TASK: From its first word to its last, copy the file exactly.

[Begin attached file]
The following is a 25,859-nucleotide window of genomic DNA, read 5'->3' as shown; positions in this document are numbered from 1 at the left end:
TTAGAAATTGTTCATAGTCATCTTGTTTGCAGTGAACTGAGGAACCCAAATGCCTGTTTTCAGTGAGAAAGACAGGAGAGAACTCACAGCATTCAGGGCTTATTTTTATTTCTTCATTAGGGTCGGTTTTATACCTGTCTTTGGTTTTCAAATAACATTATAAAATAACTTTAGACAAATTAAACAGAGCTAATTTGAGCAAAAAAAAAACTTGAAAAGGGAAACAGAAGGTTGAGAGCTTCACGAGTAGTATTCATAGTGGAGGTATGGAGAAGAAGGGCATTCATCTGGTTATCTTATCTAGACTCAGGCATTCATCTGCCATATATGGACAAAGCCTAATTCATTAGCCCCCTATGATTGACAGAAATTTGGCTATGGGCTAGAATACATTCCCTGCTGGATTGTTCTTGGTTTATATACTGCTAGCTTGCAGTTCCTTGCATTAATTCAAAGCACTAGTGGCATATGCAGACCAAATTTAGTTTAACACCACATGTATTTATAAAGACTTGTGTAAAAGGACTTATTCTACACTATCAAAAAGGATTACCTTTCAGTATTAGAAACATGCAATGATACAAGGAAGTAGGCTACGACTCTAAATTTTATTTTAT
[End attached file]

The following is a 25,859-nucleotide window of genomic DNA, read 5'->3' as shown; positions in this document are numbered from 1 at the left end:
TTAGAAATTGTTCATAGTCATCTTGTTTGCAGTGAACTGAGGAACCCAAATGCCTGTTTTCAGTGAGAAAGACAGGAGAGAACTCACAGCATTCAGGGCTTATTTTTATTTCTTCATTAGGGTCGGTTTTATACCTGTCTTTGGTTTTCAAATAACATTATAAAATAACTTTAGACAAATTAAACAGAGCTAATTTGAGCAAAAAAAAAACTTGAAAAGGGAAACAGAAGGTTGAGAGCTTCACGAGTAGTATTCATAGTGGAGGTATGGAGAAGAAGGGCATTCATCTGGTTATCTTATCTAGACTCAGGCATTCATCTGCCATATATGGACAAAGCCTAATTCATTAGCCCCCTATGATTGACAGAAATTTGGCTATGGGCTAGAATACATTCCCTGCTGGATTGTTCTTGGTTTATATACTGCTAGCTTGCAGTTCCTTGCATTAATTCAAAGCACTAGTGGCATATGCAGACCAAATTTAGTTTAACACCACATGTATTTATAAAGACTTGTGTAAAAGGACTTATTCTACACTATCAAAAAGGATTACCTTTCAGTATTAGAAACATGCAATGATACAAGGAAGTAGGCTACGACTCTAAATTTTATTTTAT